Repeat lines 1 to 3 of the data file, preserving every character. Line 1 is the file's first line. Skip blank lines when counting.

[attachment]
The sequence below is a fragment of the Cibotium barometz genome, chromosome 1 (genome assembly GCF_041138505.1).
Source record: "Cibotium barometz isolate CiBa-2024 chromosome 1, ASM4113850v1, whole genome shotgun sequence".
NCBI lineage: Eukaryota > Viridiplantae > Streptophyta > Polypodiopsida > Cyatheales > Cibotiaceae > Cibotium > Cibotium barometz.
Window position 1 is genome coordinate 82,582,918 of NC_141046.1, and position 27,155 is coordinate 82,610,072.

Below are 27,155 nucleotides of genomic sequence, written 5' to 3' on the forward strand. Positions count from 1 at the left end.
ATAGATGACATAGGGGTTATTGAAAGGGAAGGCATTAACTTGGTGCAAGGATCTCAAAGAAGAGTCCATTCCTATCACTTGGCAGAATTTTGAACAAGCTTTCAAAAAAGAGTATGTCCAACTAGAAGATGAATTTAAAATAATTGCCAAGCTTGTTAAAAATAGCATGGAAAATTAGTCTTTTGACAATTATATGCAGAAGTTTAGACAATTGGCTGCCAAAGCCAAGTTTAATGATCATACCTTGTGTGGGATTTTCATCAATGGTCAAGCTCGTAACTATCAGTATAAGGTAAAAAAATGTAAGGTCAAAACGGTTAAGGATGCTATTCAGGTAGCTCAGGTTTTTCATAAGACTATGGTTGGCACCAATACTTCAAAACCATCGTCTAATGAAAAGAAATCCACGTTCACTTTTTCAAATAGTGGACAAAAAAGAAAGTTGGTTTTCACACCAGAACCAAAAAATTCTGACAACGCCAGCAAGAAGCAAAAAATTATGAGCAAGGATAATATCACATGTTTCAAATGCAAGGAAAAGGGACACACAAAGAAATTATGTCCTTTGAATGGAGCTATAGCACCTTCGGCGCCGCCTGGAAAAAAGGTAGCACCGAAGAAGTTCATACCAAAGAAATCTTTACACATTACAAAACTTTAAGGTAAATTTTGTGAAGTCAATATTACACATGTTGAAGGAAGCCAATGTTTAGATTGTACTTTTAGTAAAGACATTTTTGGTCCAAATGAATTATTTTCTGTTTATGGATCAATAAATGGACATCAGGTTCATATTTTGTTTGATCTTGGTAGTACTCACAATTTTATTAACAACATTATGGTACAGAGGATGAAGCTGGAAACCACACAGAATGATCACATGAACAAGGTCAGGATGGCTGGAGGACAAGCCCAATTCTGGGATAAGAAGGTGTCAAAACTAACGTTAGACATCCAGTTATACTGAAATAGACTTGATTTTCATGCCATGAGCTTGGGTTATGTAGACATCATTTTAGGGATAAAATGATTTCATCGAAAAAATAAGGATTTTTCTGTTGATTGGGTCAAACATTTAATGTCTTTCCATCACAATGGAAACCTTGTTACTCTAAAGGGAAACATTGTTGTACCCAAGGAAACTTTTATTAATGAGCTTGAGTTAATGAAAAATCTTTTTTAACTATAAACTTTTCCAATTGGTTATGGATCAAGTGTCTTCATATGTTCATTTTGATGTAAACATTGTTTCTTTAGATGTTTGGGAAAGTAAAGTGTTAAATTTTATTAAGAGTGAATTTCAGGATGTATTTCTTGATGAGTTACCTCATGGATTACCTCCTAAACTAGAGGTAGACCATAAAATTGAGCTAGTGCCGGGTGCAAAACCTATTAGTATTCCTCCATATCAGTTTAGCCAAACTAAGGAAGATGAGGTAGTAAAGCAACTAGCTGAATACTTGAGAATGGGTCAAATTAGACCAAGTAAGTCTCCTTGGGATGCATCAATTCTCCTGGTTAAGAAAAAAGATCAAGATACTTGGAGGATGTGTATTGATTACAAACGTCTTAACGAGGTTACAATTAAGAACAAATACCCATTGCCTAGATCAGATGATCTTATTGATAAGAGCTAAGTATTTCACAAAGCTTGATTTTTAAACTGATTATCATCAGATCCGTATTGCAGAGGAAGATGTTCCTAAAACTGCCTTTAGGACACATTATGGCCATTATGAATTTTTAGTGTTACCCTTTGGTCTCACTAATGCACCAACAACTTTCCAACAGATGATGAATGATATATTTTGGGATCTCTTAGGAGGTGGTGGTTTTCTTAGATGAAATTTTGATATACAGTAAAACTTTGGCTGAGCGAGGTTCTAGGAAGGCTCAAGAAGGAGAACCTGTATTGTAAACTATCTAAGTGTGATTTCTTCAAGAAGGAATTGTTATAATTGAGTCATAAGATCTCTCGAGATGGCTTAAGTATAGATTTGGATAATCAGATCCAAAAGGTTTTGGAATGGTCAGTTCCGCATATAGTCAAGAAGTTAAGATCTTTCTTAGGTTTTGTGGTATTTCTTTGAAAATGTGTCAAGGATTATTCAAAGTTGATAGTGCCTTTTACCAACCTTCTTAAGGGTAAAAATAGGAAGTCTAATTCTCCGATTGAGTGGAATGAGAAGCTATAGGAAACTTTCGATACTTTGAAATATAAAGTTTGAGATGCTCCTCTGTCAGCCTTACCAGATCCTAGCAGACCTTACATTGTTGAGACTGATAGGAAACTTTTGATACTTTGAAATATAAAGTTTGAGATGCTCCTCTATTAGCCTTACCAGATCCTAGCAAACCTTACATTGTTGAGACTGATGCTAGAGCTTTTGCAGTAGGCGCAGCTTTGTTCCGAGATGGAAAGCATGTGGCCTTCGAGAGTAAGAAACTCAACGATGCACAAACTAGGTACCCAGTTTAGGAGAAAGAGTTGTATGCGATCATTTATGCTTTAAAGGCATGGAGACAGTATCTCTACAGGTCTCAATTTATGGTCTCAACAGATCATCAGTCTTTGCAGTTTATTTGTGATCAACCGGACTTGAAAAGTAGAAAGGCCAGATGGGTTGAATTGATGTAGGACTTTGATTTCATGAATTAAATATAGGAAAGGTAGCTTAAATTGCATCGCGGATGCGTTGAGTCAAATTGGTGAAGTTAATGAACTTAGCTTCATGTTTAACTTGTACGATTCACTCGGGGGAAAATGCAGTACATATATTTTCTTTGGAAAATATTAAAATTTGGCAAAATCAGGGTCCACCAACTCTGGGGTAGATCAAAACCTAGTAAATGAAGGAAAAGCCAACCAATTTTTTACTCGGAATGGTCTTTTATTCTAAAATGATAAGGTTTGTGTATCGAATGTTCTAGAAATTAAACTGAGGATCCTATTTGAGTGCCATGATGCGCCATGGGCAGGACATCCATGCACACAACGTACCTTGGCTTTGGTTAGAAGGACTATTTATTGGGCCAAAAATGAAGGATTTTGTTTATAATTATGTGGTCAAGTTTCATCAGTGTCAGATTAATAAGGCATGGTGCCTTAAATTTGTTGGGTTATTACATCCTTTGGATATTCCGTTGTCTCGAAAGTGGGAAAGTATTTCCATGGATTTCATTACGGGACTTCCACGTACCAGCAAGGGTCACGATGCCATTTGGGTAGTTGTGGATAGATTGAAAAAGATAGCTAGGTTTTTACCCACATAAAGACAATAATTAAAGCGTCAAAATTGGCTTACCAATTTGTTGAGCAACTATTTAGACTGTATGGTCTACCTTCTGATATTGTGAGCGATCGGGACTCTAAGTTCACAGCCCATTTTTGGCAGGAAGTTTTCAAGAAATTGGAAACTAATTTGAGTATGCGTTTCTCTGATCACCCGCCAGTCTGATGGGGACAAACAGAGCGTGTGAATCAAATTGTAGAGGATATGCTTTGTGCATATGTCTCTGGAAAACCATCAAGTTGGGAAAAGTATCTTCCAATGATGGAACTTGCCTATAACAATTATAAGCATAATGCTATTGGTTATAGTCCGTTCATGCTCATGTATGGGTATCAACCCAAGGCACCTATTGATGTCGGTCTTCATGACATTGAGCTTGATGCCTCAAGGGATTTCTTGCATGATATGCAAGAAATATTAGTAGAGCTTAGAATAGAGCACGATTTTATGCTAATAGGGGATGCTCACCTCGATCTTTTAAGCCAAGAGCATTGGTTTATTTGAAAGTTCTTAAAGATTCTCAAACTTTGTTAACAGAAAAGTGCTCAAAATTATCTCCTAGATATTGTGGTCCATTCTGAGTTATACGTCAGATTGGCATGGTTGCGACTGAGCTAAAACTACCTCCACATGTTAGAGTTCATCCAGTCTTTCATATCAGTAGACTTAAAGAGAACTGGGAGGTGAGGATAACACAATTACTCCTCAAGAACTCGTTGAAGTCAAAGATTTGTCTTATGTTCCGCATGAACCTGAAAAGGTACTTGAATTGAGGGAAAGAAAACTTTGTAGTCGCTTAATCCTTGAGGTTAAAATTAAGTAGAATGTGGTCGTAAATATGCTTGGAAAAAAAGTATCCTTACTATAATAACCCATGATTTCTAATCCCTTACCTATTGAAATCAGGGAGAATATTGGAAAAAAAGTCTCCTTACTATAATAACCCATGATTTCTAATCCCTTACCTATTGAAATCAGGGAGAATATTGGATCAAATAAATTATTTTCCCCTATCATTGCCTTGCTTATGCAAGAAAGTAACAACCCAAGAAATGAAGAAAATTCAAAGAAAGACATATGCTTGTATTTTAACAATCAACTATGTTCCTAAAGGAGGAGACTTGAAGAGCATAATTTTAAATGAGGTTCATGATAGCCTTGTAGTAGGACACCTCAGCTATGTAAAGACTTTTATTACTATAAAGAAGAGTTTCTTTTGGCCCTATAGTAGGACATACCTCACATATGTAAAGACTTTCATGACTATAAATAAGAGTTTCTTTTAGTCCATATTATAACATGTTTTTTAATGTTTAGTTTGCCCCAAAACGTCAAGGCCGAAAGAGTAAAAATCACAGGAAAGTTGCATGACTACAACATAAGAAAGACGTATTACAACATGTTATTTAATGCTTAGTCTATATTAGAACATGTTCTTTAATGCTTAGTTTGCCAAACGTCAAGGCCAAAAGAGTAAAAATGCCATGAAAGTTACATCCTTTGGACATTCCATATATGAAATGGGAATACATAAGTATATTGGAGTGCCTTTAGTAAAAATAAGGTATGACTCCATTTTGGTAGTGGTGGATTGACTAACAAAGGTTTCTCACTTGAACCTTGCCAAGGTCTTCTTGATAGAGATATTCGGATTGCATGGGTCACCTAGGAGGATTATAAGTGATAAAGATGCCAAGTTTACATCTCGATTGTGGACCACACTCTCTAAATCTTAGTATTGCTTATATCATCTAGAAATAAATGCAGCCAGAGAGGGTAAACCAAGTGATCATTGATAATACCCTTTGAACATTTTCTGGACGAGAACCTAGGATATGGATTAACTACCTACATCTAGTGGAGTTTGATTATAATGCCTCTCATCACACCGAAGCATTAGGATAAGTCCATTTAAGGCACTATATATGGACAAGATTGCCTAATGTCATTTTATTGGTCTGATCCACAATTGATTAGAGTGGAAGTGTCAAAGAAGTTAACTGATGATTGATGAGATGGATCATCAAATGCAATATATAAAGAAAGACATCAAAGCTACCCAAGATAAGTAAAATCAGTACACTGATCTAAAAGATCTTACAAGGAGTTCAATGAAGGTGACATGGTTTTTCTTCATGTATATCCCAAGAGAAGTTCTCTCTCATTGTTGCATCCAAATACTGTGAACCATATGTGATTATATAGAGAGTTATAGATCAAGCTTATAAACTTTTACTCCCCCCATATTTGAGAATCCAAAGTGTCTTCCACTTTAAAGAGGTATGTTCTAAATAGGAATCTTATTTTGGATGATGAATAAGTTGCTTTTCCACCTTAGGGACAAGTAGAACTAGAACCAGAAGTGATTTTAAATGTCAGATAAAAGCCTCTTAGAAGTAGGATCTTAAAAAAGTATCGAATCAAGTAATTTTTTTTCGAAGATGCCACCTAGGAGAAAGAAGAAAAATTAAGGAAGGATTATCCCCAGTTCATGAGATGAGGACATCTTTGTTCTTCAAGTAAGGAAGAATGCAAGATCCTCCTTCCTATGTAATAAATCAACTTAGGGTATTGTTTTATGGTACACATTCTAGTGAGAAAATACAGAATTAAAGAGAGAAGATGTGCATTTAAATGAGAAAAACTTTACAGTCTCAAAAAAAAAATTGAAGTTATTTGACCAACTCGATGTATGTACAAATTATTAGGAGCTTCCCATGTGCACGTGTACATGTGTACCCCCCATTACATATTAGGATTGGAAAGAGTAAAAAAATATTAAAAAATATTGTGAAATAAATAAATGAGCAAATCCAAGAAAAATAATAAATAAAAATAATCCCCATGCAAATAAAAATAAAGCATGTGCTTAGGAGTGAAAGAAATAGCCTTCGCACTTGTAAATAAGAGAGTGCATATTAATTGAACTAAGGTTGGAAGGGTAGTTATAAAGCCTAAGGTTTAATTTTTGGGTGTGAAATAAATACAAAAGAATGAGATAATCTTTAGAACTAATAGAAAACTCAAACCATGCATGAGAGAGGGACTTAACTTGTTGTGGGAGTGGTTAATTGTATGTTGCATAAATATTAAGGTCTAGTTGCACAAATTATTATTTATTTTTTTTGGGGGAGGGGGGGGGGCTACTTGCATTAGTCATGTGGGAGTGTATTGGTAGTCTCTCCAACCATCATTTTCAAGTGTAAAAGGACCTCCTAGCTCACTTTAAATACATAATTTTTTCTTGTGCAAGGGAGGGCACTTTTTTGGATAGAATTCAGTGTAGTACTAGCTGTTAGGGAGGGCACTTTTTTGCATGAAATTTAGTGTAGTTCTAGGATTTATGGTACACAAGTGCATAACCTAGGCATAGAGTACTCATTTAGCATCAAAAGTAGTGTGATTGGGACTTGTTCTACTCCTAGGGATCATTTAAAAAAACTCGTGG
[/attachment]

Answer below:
The sequence below is a fragment of the Cibotium barometz genome, chromosome 1 (genome assembly GCF_041138505.1).
Source record: "Cibotium barometz isolate CiBa-2024 chromosome 1, ASM4113850v1, whole genome shotgun sequence".
NCBI lineage: Eukaryota > Viridiplantae > Streptophyta > Polypodiopsida > Cyatheales > Cibotiaceae > Cibotium > Cibotium barometz.